Providence St. Joseph Health, a 51-hospital network based in Washington, has rolled out initiatives to help doctors understand and make care plans in line with patients' end-of-life wishes, Alex Kacik reports for Modern Healthcare.
More hospitals offer palliative programs—but obstacles remain
Palliative care has seen a gradual rise in recent years, Kacik writes. A study published in Health Affairs last year found the percentage of hospitals with more than 50 beds that had a palliative care program rose from 25% to 75% between 2000 and 2015. The researchers credited educational efforts by the Center to Advance Palliative Care for the rise.
New payment models have helped spur the rise of palliative care programs as well, Kacik reports. The 2016 physician fee schedule included new codes that allow doctors to be reimbursed for end-of-life planning. According to CMS, almost 23,000 providers billed Medicare for end-of-life planning appointments on behalf of roughly 575,000 Medicare beneficiaries in 2016.
But while it's become more economically feasible for hospitals to provide palliative care, there are still cultural obstacles, according to Ira Byock, founder and CMO of Providence St. Joseph Health's Institute for Human Caring. "This is still misinterpreted as being about death or only necessary when someone is seriously ill," he said. "People have to understand that excellence in care needs to be highly tailored to them as a person and not just a problem list."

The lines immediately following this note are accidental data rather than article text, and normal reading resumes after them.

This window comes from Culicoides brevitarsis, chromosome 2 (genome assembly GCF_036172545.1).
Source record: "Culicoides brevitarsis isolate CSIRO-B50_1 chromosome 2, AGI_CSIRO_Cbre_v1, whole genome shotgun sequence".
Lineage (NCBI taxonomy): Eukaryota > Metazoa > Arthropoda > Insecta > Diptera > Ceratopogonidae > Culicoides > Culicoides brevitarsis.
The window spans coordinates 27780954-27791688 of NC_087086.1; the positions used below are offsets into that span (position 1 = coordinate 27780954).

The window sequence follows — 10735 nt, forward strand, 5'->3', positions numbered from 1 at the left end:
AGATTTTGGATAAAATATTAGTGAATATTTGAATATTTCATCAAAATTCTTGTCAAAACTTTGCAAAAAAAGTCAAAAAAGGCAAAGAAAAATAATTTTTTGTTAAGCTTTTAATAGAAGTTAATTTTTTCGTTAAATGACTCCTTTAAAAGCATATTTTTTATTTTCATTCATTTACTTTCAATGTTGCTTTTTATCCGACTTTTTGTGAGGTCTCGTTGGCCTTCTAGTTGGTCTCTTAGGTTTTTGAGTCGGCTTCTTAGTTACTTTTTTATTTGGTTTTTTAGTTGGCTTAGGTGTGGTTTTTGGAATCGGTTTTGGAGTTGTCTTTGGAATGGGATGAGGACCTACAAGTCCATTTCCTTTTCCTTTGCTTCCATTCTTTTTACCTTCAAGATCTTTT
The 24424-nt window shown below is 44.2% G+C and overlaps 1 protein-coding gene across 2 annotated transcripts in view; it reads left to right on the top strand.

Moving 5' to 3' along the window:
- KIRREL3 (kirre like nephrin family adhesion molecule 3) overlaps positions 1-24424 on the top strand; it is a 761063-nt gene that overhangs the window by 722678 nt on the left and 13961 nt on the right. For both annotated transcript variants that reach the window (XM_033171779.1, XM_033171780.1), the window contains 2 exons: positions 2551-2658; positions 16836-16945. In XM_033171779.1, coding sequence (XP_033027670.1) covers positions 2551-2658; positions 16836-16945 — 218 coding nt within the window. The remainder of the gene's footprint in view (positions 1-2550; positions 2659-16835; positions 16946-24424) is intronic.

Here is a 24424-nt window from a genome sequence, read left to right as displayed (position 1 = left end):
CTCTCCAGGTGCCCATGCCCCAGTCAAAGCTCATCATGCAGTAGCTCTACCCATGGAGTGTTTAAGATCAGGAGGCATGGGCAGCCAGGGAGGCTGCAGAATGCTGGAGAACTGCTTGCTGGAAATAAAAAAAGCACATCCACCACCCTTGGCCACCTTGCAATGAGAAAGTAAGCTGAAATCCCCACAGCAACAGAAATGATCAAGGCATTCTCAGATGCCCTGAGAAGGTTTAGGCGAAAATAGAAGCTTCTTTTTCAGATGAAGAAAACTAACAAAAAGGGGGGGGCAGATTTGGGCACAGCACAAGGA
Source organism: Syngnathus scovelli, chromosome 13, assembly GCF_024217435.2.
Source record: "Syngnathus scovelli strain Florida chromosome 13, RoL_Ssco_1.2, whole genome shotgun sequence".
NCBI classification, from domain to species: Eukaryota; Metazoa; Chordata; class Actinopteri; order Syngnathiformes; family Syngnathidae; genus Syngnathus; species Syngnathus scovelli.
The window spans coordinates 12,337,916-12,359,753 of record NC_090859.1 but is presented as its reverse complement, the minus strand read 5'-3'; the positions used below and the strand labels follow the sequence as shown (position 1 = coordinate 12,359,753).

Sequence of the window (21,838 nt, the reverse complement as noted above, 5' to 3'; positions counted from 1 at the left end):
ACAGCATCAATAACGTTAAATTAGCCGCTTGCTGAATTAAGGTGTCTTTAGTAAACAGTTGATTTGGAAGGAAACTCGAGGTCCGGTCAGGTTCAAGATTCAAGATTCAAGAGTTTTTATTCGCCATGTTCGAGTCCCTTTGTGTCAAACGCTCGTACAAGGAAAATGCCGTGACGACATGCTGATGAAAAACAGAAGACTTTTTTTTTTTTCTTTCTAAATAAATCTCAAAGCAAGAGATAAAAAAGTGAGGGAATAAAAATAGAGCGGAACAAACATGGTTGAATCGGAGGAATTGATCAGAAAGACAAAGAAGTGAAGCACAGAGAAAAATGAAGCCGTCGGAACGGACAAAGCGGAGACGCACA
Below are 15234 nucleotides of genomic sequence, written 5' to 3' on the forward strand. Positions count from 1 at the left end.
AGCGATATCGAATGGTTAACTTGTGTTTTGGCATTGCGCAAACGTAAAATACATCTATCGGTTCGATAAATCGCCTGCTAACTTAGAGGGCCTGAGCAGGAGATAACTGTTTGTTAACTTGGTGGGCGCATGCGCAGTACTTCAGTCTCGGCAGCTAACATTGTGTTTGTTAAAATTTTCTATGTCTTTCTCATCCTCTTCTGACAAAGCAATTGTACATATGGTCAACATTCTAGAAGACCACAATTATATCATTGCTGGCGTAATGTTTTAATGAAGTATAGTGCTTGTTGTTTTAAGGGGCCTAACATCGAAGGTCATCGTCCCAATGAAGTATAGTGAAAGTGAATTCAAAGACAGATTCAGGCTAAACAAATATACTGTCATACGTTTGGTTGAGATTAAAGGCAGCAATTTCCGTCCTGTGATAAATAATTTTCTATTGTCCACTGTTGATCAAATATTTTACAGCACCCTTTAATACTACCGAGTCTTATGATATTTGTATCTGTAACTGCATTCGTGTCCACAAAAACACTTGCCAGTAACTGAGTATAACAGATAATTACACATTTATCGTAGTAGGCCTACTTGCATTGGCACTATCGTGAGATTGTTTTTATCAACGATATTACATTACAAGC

What Providence is doing
With these cultural barriers in mind, Providence St. Joseph has sought to improve conversations between doctors and patients around end-of-life planning.
For instance, Providence St. Joseph now offers an advanced directive online toolkit that assists patients in deciding which type of palliative care program is right for them. Their choice is recorded in Providence's EHR, which alerts doctors if treatments appear contradictory to the patient's wishes. The toolkit is available in several languages and designed for each of the seven states where Providence St. Joseph's operates, Kacik reports.
"We are trying to create a new environment where it's easier to ask these questions, listen better and document all this in the EHR so it's part of the routine," Byock said.
Further, Providence St. Joseph's is training physicians and staff across its hospital network on how to have end-of-life conversations and ensure patients are aware of realistic outcomes to potentially difficult treatments, Kacik writes.
The organization also sends videos and other resources to patients and their families to help them fully understand their medical conditions and palliative care options.
In addition, the Institute for Human Caring worked with StoryCorps, which records and shares Americans' personal stories, to create a platform called Hear Me Now, which allows patients, family members, and caregivers to share personal stories related to "whole-person care."
Rod Hochman, president and CEO of Providence St. Joseph, said, "For some clinicians, it's easier to say we will just do more." However, Hochman's experience coordinating a treatment plan after his father had a stroke gave Hochman insight into how patients feel about aggressive medical interventions after a major medical event. Hochman told Kacik that he had to fight with his father's physician, who wanted to prescribe aggressive treatment that scans showed would be ineffective. "It gave me an appreciation for what we put our patients through all the time. And it helps me appreciate what our clinicians need to do," Hochman said (Kacik, Modern Healthcare, 5/29; StoryCorps website, accessed 7/12).
Advisory Board's take
Deirdre Saulet, Practice Manager, Oncology Roundtable